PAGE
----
There is a 10% chance the Yellowstone Supervolcano could blow sometime in the next 80 years; and while that’s a pretty slim chance, the event would devastate humanity.

Experts at the European Science Foundation (ESF) are warning that instances of volcanic eruptions are the highest in 300 years. They fear that a major eruption could kill millions of people and wreak havoc on the planet.

In the spring of 2015, scientists said they had discovered that the Yellowstone Supervolcano was much bigger than they thought. A newly found reservoir of magma and hot rock that lies 12-28 miles beneath the volcano turned out to be 11,000 cubic miles (46,000 cubic kilometers), “which is about the volume of Long Island with 9 miles of hot rock piled on it, or 300 Lake Tahoes.” [1]

A report – Extreme Geo-hazards: Reducing the Disaster Risk and Increasing Resilience – warns that not only is the caldera more expansive than previously thought, governments around the world would be left nearly helpless should Yellowstone erupt.

The Yellowstone Supervolcano is thought to have last erupted some 640,000 years ago. When it did, it probably covered much of North America in 1.2 m-2 m of ash, close to 6 feet. ESF scientists say supervolcanoes, like the one at Yellowstone, pose more of a danger to human survival than asteroids, earthquakes, nuclear war and global warning.

Yellowstone is not the only supervolcano that poses a threat to the planet. There’s also Mount Vesuvius in Campagnia, Italy, and Popocatépetl near Mexico City. Scientists put the risk of eruption at the other sites in the next 80 years at 5-10%. [1]

If any of them were to erupt, it would kill millions of people and destroy the earth’s atmosphere with ash and toxins “beyond the imagination of anything man’s activity and global warming could do over 1,000 years.”

Source: tjflex2/Flickr
Source: tjflex2/Flickr

The report says:

“Although in the last few decades earthquakes have been the main cause of fatalities and damage, the main global risk is large volcanic eruptions that are less frequent but far more impactful than the largest earthquakes.

Due to their far-reaching effects on climate, food security, transportation, and supply chains, these events have the potential to trigger global disaster and catastrophe.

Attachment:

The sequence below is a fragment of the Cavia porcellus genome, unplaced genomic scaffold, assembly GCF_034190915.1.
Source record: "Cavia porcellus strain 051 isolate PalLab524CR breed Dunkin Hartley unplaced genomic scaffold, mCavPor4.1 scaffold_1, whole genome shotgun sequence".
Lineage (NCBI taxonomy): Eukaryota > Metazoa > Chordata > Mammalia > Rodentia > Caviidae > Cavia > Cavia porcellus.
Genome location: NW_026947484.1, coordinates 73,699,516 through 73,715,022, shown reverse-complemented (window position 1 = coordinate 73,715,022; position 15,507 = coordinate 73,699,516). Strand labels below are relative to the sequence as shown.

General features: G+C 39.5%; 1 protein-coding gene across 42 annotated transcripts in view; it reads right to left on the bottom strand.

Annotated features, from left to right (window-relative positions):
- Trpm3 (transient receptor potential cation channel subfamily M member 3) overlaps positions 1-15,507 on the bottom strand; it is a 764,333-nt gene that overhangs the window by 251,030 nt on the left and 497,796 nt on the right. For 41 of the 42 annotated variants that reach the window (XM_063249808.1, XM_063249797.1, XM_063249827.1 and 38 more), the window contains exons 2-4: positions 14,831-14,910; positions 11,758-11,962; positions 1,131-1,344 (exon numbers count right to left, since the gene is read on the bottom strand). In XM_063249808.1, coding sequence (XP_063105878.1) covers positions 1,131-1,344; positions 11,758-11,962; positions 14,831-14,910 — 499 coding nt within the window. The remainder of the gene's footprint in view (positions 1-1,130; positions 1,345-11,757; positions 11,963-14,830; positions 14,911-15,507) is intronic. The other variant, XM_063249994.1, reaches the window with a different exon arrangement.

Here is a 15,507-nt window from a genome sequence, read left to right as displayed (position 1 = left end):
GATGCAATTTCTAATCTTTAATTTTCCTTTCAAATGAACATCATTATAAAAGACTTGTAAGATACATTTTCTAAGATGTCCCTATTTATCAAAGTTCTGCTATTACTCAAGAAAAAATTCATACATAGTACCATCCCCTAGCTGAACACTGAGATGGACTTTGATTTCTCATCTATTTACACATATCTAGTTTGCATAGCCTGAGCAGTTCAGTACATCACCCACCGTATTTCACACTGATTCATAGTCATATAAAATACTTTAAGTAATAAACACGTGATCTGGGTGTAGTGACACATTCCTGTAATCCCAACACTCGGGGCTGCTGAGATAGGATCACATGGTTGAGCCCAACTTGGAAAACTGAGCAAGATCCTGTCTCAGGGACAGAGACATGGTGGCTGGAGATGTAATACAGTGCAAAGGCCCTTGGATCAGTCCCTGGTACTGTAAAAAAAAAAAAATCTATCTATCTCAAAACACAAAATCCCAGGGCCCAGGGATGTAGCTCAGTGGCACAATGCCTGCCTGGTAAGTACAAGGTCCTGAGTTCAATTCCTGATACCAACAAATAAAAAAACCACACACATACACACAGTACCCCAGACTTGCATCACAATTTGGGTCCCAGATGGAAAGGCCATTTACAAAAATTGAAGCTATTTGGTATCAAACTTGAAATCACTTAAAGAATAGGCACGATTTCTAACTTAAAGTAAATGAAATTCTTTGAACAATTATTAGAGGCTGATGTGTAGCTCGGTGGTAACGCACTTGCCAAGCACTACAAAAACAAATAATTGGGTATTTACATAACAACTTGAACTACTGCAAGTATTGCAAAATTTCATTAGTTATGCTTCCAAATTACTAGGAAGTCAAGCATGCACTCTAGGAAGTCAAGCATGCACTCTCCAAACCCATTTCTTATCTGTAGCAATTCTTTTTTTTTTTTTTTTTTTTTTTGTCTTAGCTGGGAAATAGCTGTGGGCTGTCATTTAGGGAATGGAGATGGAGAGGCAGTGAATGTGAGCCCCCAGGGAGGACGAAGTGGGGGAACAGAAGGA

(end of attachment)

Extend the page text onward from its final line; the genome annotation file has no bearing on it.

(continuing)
The cost of response and the ability to respond to these events is beyond the financial and political capabilities of any individual country.”

The report concludes:

“Volcanic eruptions can have more severe impacts through atmospheric and climate effects and can lead to drastic problems in food and water security, as emphasized by the widespread famine and diseases that were rampant after the Laki 1783 and Tambora 1815 eruptions.

“Hence extreme volcanic eruptions pose a higher associated risk than all other natural hazards with similar recurrence periods, including asteroid impacts.”

The Tambora eruption in Indonesia killed 100,000 people, but the ash clouds meant no summer the following year and it was “one of the most important climatic and socially repercussive events of the last millennium,” the report said.

The Laki event instantly wiped out 10,000 people, but the long-term consequences of the eruption killed another 25% of the population and were felt across the globe, setting off a famine in Egypt that reduced the population by 1/6. Breathing problems claimed the lives of about 25,000 people in the U.K.

The eruption also caused extreme weather worldwide.

Today, much bigger populations, global travel, food chains, and our reliance on technology would mean that a supervolcano eruption would kill many more people and cause a greater worldwide calamity.

The scientists add that research over the last 300 years shows that we are in a “volcano season.”

This week, Mount Soputan in Indonesia erupted for the second time since mid-November.

On January 3, Mount Momotombo erupted in Nicaragua, a month after it had spewed hot rock and ash into the air on December 1, 2015. It had been dormant for 10 years before then. [2]

A Wired article published January 5 said the following volcanoes are likely to be active in 2016:

  • Cotopaxi, Ecuador

The only Cascade Range volcano to erupt in the past century is Mount St. Helens, but there are 13 potentially active volcanoes stretching from California to Canada. [3]

Sources:

[1] Discovery News

[2] Mirror

[3] Wired


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About Julie Fidler:
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Julie Fidler is a freelance writer, legal blogger, and the author of Adventures in Holy Matrimony: For Better or the Absolute Worst. She lives in Pennsylvania with her husband and two ridiculously spoiled cats. She occasionally pontificates on her blog.